In this series, Rudyard Griffiths, chair of the Munk Debates, Canada's leading public-affairs forum, discusses issues and trends just over the horizon with renowned analysts and policy-makers.
Micah White is considered a co-creator of the 2011 Occupy Wall Street movement, which sprang from an idea put forward while he was a senior editor with Adbusters magazine in Vancouver. Now based in Oregon, he is the author of The End of Protest: A New Playbook for Revolution, published this week by Knopf Canada.
You think mass protest, as a means for social change, is losing its efficacy?
The common refrain is that we live in a time of unprecedented state control, where we have surveillance of the Internet, police using military-grade technology to control and disperse crowds, which renders a lot of the tactics of contemporary urban protest obsolete. All of this is true, but I think there's a deeper analysis at play here, which is that the paradigm of protest, the theory of protest, that underlies contemporary activism is broken. The main idea underlying contemporary protest is that, if we get millions of people into the street with a unified message and they're largely non-violent, then our elective representatives will have to listen, and real change will happen. But we've seen repeatedly that, when activists actually achieve this remarkable feat – it's happened during Occupy Wall Street, the anti-war marches in 2003, the climate marches – it doesn't yield the social change that activists are demanding. Too many in the activist community are subscribing to illusions about what creates mass change.
Is this because we are too successful as societies, and there isn't the mass suffering that historically has been a springboard for revolution?
In other words, are we living in a post-revolutionary age? I don't think this is true. Rather, it seems to me that the potential for revolution is even more likely today because of various factors, such as the speed of the Internet and the ability of social movements to create and adapt their tactics instantaneously. Human history is filled with examples of revolutions happening at the precise moment when they seem least likely. Everyone says revolutions are no longer possible, but I'm more hopeful than ever that we are moving closer to a moment of social upheaval.
What is the way forward you're re-commending to your fellow activists?
I am excited about the potential to create global social movements that can win elections in multiple countries. We are already seeing this trend start to develop in Europe. The idea I am exposing is that we don't need to just win elections in Greece or in Spain; we need to win elections in Sweden, Denmark, Germany and Canada, all under one mass social movement. My key insight is that social movements need to start learning the behaviours associated with progressive political parties – which would be winning elections, putting forth candidates and campaigning.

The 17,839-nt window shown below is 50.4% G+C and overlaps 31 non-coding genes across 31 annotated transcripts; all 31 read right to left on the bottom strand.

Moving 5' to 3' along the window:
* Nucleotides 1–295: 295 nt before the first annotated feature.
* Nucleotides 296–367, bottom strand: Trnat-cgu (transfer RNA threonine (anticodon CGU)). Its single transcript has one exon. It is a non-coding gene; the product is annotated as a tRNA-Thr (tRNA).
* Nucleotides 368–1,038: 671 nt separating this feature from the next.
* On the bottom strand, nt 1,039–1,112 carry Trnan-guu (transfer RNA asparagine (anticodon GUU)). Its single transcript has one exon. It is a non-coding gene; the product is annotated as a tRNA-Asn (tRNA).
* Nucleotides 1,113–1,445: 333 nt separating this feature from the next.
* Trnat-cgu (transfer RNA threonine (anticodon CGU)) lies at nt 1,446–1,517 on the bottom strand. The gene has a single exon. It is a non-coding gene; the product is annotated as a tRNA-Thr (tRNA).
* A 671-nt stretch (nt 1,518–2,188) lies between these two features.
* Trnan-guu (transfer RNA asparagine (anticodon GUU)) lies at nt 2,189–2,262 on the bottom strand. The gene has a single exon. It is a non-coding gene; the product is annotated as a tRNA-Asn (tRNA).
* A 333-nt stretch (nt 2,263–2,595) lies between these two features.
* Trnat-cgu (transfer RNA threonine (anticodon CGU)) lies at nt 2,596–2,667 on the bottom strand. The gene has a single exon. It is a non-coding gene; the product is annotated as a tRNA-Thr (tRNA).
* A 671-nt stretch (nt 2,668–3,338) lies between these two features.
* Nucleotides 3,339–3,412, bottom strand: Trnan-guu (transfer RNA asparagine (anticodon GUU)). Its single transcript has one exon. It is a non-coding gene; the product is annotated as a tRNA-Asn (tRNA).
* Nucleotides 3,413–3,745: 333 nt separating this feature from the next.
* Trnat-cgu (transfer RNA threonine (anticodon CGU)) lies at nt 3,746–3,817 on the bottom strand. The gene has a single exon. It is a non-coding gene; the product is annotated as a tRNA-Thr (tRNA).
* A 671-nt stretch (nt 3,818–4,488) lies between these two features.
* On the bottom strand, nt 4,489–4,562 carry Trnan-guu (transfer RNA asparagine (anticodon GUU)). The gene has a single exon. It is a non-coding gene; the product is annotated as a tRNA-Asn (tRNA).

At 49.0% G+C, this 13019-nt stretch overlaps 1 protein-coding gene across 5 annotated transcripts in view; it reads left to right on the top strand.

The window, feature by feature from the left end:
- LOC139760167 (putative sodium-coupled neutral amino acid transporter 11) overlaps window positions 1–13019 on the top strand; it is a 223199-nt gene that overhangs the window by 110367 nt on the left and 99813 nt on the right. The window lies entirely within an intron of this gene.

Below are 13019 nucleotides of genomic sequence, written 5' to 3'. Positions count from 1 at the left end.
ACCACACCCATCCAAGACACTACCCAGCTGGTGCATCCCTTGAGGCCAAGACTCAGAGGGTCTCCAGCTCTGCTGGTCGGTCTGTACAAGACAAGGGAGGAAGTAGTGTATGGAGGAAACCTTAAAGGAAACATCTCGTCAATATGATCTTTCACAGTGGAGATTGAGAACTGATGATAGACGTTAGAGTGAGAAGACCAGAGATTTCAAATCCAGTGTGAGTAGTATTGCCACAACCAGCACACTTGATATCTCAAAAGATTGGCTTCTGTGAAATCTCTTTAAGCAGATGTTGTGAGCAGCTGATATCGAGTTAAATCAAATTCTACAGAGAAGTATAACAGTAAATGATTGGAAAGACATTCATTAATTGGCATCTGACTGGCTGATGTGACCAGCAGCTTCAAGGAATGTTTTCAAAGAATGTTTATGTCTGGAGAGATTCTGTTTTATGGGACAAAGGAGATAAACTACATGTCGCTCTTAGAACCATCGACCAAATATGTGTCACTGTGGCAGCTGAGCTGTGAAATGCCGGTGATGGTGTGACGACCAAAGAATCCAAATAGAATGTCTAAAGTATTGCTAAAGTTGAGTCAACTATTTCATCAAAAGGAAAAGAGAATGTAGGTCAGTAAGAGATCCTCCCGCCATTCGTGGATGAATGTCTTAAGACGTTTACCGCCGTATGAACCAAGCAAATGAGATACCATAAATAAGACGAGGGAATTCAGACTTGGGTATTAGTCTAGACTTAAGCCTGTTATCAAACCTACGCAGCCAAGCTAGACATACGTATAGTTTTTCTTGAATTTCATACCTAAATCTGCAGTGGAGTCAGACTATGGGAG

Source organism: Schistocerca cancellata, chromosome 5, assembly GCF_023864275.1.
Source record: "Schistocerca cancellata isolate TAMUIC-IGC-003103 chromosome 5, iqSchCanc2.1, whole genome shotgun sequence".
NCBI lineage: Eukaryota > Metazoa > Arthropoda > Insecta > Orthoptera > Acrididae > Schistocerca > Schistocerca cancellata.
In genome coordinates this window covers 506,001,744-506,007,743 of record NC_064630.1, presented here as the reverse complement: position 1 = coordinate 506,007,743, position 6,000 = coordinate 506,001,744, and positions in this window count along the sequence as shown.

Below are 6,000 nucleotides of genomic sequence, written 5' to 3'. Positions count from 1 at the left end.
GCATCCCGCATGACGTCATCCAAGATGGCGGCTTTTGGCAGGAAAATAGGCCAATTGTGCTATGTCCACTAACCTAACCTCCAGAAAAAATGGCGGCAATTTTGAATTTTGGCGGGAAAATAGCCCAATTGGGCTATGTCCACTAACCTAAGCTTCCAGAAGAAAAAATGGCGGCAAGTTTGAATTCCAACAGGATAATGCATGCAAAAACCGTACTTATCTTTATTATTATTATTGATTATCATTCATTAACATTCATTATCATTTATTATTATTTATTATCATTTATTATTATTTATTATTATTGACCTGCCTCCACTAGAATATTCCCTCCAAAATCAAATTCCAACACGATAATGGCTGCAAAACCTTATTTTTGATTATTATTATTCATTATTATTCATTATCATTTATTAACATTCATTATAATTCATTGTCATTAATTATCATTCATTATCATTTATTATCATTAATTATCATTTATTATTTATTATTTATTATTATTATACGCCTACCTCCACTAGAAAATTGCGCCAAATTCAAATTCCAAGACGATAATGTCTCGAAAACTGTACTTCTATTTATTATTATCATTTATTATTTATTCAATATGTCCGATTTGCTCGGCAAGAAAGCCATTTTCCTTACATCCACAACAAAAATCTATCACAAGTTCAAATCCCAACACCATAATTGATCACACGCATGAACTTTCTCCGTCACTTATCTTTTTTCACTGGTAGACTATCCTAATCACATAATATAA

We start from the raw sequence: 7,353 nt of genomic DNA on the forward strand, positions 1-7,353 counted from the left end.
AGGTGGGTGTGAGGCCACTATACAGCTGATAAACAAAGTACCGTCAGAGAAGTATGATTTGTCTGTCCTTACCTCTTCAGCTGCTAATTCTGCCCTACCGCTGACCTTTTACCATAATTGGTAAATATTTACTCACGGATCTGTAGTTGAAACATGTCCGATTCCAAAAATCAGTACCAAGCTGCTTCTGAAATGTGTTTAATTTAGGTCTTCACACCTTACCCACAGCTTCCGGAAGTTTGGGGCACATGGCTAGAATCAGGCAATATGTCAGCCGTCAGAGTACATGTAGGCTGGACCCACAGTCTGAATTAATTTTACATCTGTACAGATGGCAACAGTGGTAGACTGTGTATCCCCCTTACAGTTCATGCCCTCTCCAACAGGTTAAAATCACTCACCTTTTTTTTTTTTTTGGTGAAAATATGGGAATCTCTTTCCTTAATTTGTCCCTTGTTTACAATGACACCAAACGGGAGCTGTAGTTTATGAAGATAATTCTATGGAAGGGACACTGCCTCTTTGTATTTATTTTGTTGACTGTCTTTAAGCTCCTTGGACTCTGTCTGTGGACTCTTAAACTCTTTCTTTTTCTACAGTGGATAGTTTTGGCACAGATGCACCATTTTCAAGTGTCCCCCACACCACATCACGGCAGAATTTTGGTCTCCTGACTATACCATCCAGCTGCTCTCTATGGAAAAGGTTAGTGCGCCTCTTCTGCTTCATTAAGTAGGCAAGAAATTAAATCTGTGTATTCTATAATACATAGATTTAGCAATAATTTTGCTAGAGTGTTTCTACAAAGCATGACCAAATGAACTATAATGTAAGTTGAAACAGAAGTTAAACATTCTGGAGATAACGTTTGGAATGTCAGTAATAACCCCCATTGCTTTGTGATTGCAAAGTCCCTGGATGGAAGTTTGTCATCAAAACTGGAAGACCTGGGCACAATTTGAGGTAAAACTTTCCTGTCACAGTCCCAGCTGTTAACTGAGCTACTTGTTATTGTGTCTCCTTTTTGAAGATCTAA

How does what you are suggesting differ from the Occupy movement?
Occupy was holding assemblies in public squares to create a consensus-based democracy that we hoped would give us broad social legitimacy. The thinking was that, if every day people convened in these democratic assemblies, the police wouldn't be able to attack us because we would be the sovereign power.
Well, we realized that that's not true. Actually, sovereignty, in our societies, is only given to the people who either win elections or win wars. Winning wars isn't possible or desirable. Winning elections actually seems like something that can happen.
Is Black Lives Matter a template for the next wave of social movements?
I'm black and I support Black Lives Matter as a concept. But I think that, if we look at it critically as activists, it's clear that Black Lives Matter didn't learn the fundamental lesson of Occupy Wall Street: that public spectacles alone won't force elective representatives to do anything. If they repeat the same disruptive behaviour as Occupy, then it's clear they haven't learned how to effect lasting and real social change. I also think Black Lives Matter is a regression back to the kind of politics that Occupy Wall Street transcended. Occupy was beautiful because it spread to 82 countries, and that's what made it powerful.
Yet you've characterized Occupy Wall Street as a 'constructive' failure.
There's an attitude among activists that is really detrimental, and it is that there's no such thing as failure, that we haven't ever failed, that everything's a success. They like to say. 'Oh, Occupy Wall Street, it splintered into 1,000 shards of light; it wasn't defeated, it just merely transformed itself.' The rhetoric is really positive and it feels good, but it's not true. Occupy Wall Street was a constructive failure because we set out to achieve a very specific goal, which was to get money out of politics, and we failed because we based our actions on a theory of change that wasn't true, and we didn't know it wasn't true. We had to test the hypothesis – and we tested it, and we found out it's not true.
The real question is: How are social movements going to gain power? I'm not talking about Bernie Sanders. I'm talking about a decentralized, horizontal movement that goes into multiple countries, that carries out a unified agenda by winning elections and figuring out how to use the process of consensus-based decision-making to give voice to the people. That is the direction that we need to go.
This interview has been edited and condensed.